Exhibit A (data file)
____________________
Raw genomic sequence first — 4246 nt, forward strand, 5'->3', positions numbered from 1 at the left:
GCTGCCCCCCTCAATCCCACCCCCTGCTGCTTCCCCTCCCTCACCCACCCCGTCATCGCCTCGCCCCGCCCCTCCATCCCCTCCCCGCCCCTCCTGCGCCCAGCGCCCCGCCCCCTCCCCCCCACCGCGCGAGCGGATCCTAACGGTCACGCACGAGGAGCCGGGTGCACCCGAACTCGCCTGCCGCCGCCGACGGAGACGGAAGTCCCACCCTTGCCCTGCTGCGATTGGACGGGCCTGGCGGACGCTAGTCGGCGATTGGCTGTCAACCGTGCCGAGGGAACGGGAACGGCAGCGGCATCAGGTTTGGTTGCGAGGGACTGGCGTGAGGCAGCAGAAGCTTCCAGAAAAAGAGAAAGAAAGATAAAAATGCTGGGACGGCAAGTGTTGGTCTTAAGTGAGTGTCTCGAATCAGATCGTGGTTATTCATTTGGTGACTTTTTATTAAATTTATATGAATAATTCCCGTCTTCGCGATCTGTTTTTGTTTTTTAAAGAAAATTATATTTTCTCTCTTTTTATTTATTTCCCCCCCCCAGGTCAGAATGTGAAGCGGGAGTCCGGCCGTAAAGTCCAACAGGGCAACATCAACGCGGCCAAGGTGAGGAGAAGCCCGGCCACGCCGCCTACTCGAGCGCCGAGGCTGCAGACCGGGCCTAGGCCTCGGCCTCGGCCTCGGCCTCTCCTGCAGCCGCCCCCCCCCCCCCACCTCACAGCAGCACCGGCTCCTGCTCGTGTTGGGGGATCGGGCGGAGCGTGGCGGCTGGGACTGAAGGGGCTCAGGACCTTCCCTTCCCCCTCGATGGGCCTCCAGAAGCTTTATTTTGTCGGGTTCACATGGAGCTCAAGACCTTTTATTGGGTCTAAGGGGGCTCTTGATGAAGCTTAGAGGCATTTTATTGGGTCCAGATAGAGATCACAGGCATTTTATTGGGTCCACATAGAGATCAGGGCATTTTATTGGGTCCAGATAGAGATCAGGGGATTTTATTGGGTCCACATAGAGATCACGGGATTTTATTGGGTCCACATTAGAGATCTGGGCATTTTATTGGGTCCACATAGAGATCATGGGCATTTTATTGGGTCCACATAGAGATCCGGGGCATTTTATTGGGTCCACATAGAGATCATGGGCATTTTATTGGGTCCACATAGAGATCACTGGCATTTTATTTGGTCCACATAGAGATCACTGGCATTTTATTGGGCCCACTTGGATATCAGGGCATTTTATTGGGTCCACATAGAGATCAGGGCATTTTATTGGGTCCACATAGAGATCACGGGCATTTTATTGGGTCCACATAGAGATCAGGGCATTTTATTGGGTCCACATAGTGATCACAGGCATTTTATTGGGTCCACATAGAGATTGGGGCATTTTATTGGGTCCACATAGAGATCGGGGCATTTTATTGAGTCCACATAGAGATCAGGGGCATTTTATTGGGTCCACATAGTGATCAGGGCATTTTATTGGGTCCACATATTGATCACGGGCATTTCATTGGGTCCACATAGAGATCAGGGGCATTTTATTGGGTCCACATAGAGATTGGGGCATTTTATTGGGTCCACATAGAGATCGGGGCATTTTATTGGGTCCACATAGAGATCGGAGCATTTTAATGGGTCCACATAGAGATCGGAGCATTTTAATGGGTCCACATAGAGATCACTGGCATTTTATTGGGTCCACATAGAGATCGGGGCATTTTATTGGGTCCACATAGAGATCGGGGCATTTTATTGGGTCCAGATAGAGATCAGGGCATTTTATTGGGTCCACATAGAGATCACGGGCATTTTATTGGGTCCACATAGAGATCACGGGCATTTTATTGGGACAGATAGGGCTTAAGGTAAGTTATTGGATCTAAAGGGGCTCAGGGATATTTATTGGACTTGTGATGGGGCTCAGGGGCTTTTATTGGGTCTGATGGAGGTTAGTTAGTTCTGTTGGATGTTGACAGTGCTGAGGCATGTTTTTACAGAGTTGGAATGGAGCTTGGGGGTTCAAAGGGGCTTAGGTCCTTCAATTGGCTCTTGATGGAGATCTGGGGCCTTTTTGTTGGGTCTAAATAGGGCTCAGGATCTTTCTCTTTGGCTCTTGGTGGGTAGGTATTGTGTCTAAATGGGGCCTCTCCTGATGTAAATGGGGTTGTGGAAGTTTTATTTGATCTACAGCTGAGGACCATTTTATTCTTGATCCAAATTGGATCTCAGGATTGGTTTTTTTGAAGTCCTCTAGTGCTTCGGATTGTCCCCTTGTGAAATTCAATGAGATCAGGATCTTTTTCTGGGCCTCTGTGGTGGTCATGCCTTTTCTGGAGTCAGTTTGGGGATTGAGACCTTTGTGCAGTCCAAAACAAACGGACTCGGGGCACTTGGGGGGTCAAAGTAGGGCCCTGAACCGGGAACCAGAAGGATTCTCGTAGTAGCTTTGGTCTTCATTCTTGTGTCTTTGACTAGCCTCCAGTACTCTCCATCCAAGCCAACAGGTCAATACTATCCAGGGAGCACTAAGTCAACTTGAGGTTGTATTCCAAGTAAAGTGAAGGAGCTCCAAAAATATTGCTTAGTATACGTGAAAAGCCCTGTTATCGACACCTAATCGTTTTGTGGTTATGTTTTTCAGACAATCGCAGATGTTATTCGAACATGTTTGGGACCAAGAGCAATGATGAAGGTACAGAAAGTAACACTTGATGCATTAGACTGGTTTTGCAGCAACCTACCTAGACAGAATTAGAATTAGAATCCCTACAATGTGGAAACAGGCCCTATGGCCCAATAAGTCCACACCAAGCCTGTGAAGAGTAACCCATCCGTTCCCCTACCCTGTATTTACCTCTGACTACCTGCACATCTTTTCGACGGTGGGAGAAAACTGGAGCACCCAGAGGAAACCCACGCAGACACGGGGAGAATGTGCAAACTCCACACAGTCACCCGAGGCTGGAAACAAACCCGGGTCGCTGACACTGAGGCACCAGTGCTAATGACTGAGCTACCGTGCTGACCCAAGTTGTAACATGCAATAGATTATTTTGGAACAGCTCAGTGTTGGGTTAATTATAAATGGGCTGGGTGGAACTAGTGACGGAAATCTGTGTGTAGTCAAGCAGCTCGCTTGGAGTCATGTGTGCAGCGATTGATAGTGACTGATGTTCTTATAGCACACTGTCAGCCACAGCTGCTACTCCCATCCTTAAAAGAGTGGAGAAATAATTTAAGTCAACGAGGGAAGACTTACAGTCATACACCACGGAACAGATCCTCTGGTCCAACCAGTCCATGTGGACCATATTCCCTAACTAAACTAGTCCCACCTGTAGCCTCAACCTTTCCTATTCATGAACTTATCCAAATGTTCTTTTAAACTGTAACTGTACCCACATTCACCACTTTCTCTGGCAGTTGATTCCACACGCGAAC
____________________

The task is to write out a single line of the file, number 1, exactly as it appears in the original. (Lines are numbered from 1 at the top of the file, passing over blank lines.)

Raw genomic sequence first — 4246 nt, forward strand, 5'->3', positions numbered from 1 at the left: